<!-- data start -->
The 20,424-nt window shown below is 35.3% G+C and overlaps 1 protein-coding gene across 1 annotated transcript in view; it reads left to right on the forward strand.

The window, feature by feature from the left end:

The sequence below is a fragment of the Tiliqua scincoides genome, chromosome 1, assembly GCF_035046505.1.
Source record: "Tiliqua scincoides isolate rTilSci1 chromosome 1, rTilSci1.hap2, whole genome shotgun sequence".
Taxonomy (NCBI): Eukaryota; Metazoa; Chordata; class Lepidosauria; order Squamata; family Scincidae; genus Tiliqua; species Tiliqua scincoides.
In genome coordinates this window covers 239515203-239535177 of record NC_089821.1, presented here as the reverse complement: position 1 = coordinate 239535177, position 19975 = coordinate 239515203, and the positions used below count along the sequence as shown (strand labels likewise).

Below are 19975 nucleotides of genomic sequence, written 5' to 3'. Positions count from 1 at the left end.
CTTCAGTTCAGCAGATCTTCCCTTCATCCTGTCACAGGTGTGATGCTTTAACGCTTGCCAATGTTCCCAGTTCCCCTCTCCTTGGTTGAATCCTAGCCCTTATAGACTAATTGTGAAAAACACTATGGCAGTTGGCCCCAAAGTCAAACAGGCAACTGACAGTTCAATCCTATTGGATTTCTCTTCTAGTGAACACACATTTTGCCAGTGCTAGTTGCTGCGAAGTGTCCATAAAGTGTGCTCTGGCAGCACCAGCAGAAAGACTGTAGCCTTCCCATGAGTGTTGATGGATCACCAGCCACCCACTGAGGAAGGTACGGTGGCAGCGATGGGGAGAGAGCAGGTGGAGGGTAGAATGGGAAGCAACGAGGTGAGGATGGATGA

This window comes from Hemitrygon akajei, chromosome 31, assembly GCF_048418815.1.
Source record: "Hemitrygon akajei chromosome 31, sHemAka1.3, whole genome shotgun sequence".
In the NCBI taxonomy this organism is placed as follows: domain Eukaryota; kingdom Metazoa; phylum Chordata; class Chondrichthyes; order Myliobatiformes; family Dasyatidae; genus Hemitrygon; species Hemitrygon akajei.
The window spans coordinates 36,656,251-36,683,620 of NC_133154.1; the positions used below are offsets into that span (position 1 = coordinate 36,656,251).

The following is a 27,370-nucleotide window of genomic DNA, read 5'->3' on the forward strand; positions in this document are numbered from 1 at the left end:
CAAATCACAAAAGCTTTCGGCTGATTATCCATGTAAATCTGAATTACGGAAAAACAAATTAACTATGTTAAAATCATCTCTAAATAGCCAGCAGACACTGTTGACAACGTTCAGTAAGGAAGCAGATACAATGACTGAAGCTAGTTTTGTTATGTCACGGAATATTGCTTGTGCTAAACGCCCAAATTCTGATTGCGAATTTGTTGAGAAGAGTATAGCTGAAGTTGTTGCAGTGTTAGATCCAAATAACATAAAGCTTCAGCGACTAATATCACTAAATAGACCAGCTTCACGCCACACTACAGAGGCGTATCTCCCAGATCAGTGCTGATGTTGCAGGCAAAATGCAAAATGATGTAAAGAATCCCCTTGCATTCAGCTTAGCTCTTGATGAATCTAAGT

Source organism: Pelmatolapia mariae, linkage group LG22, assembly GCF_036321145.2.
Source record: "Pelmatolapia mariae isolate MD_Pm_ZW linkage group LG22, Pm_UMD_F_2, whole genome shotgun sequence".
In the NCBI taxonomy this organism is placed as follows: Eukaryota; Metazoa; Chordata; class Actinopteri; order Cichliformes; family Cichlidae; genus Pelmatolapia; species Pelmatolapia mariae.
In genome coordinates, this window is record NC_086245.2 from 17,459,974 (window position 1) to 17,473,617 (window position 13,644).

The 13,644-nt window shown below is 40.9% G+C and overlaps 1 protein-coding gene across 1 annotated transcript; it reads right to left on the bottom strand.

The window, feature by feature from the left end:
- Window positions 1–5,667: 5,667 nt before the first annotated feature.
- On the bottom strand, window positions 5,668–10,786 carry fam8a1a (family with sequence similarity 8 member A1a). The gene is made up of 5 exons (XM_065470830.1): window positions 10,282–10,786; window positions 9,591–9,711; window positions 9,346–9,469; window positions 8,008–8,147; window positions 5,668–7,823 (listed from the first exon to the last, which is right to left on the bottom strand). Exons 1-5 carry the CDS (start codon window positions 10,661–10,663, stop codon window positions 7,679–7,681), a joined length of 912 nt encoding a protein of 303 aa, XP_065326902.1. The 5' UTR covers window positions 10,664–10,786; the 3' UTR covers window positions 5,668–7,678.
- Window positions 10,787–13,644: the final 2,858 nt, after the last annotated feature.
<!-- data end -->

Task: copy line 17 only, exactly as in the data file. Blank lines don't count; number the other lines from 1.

In the NCBI taxonomy this organism is placed as follows: Eukaryota; Metazoa; Chordata; class Actinopteri; order Cichliformes; family Cichlidae; genus Pelmatolapia; species Pelmatolapia mariae.